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BIOS and Overclocking

The BIOS of P4P800 series mainboards presented a mystery in itself. The engineers from ASUS developed it practically from scratch, from the basic AMI microcode, to be exact. As a result, the mainboards boasted specific optimizations that would work or not depending on the FSB frequency, memory timings and clock rate, and Setup settings. The situation remained practically the same with the release of the ASUS P4P800-E Deluxe. Its BIOS is like a pea from the same pod to the BIOS of the previous version.

Well, after a scrupulous examination we found some differences: the P4P800-E Deluxe allows configuring the memory subsystem more flexibly. The timings remained the same, though. The appropriate page of the BIOS Setup gives you tools to change DRAM CAS# Latency (2, 2.5 and 3 are the possible values), DRAM Precharge Delay (5, 6, 7 and 8), DRAM RAS# to CAS# Delay, DRAM RAS# Precharge (2, 3, 4), and DRAM Idle Timer and DRAM Refresh Rate.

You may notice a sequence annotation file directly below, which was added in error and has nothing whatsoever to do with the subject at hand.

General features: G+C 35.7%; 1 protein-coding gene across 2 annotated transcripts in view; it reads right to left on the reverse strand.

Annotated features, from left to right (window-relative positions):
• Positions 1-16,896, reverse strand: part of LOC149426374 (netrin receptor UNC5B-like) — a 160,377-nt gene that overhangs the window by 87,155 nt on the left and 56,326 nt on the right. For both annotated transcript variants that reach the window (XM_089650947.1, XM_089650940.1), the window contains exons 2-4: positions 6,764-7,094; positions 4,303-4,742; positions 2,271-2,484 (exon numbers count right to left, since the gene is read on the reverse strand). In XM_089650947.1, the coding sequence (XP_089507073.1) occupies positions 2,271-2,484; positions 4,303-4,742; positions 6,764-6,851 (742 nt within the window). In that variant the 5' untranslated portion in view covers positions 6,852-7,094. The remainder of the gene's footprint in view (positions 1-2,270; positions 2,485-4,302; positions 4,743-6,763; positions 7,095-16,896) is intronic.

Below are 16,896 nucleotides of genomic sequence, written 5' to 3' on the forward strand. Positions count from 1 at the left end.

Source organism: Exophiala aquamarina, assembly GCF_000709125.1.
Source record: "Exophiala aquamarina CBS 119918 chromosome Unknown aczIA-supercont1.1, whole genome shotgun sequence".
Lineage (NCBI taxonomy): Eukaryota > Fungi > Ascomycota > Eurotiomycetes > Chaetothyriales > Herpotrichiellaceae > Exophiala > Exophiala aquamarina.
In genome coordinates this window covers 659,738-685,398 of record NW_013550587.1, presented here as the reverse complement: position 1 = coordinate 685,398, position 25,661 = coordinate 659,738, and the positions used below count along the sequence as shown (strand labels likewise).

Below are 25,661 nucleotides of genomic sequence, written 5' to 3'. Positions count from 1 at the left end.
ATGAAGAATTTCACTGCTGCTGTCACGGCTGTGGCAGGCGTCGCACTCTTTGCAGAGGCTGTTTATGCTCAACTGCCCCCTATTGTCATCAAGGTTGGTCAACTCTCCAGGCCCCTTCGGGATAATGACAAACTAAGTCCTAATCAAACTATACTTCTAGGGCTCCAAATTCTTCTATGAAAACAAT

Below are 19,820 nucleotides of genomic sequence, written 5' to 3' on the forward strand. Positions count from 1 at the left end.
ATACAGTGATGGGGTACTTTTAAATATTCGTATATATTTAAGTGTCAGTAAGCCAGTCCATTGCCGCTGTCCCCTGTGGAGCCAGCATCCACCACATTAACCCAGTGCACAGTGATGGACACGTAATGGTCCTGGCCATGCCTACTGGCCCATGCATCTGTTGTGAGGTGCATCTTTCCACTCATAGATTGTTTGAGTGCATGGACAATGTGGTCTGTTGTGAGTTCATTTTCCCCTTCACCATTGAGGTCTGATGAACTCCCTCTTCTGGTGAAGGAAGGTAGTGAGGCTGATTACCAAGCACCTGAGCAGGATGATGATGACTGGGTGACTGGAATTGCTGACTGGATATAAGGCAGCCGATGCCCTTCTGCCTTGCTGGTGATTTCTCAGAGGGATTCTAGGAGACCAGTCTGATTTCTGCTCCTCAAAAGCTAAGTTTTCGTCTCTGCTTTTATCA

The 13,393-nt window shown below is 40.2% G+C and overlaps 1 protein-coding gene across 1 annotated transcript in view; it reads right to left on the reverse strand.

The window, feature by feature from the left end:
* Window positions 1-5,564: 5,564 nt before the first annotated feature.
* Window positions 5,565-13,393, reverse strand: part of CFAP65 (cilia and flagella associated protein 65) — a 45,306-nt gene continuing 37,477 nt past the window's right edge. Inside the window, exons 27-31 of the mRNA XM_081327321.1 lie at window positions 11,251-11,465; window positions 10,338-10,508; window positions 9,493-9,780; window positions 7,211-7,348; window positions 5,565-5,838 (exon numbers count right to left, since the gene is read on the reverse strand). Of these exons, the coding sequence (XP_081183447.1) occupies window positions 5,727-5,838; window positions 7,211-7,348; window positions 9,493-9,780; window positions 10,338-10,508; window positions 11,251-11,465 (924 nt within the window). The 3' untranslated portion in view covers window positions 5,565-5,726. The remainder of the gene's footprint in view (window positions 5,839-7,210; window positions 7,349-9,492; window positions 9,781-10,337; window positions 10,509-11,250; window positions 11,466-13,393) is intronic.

Besides, there is the option of enabling the Memory Acceleration Mode which seems to be an analog of Intel’s PAT. Then, the BIOS Setup still contains the Performance Mode option that enables some optimizations in certain conditions, which positively affect the performance. However, like with the P4P800, you can only achieve any benefits from setting the Performance Mode option to “Turbo” if 1) the FSB frequency is 200MHz, 2) you use dual-channel memory, and 3) you use memory modules capable of working with 2-2-2-5 timings.

As for the changes I mentioned above, the list of supported memory frequencies for 800MHz-FSB processors has been enlarged. Mainboards of the P4P800 and P4C800 series allowed clocking the memory as DDR266/DDR320/DDR400, while the P4P800-E Deluxe supports DDR266/DDR320/DDR400/DDR500/DDR533 SDRAM!

These additional modes are clearly implemented for overclockers because there are already memory modules available that can work at such frequencies. On the other hand, you should be aware that the bandwidth of the 800MHz processor bus is 6.4GB/s and equals that of the dual-channel DDR400 SDRAM. So the benefits of using DDR500/533 (which has worse timings than DDR400) with 800MHz-FSB processors may look obscure.

 
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